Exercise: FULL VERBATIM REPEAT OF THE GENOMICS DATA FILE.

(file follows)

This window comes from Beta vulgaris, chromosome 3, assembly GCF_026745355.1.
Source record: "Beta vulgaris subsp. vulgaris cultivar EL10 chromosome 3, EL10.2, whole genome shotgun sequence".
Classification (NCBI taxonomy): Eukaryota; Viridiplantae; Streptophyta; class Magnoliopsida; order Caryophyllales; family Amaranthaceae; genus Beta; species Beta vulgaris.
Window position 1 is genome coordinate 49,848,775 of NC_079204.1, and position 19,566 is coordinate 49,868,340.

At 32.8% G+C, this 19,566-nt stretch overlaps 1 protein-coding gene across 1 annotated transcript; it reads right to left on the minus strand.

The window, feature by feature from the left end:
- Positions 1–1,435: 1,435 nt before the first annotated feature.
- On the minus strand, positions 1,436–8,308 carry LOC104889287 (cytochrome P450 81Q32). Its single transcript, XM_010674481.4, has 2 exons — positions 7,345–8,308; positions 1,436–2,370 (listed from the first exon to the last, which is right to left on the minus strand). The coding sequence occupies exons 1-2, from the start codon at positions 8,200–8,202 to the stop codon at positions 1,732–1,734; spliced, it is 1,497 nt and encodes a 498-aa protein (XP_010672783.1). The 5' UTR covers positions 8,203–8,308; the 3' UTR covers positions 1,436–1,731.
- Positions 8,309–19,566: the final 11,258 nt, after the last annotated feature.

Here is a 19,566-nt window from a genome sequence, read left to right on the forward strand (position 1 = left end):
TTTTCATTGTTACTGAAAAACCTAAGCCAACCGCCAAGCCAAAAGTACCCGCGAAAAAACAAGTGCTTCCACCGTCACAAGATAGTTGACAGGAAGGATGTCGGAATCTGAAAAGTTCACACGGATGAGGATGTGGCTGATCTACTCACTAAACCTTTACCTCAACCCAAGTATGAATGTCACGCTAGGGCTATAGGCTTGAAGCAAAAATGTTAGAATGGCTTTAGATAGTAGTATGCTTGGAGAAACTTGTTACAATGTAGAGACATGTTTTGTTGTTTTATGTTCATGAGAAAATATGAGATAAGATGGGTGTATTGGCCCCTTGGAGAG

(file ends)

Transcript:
This window comes from Beta vulgaris, chromosome 3, assembly GCF_026745355.1.
Source record: "Beta vulgaris subsp. vulgaris cultivar EL10 chromosome 3, EL10.2, whole genome shotgun sequence".
Classification (NCBI taxonomy): Eukaryota; Viridiplantae; Streptophyta; class Magnoliopsida; order Caryophyllales; family Amaranthaceae; genus Beta; species Beta vulgaris.
Window position 1 is genome coordinate 49,848,775 of NC_079204.1, and position 19,566 is coordinate 49,868,340.

At 32.8% G+C, this 19,566-nt stretch overlaps 1 protein-coding gene across 1 annotated transcript; it reads right to left on the minus strand.

The window, feature by feature from the left end:
- Positions 1–1,435: 1,435 nt before the first annotated feature.
- On the minus strand, positions 1,436–8,308 carry LOC104889287 (cytochrome P450 81Q32). Its single transcript, XM_010674481.4, has 2 exons — positions 7,345–8,308; positions 1,436–2,370 (listed from the first exon to the last, which is right to left on the minus strand). The coding sequence occupies exons 1-2, from the start codon at positions 8,200–8,202 to the stop codon at positions 1,732–1,734; spliced, it is 1,497 nt and encodes a 498-aa protein (XP_010672783.1). The 5' UTR covers positions 8,203–8,308; the 3' UTR covers positions 1,436–1,731.
- Positions 8,309–19,566: the final 11,258 nt, after the last annotated feature.

Here is a 19,566-nt window from a genome sequence, read left to right on the forward strand (position 1 = left end):
TTTTCATTGTTACTGAAAAACCTAAGCCAACCGCCAAGCCAAAAGTACCCGCGAAAAAACAAGTGCTTCCACCGTCACAAGATAGTTGACAGGAAGGATGTCGGAATCTGAAAAGTTCACACGGATGAGGATGTGGCTGATCTACTCACTAAACCTTTACCTCAACCCAAGTATGAATGTCACGCTAGGGCTATAGGCTTGAAGCAAAAATGTTAGAATGGCTTTAGATAGTAGTATGCTTGGAGAAACTTGTTACAATGTAGAGACATGTTTTGTTGTTTTATGTTCATGAGAAAATATGAGATAAGATGGGTGTATTGGCCCCTTGGAGAG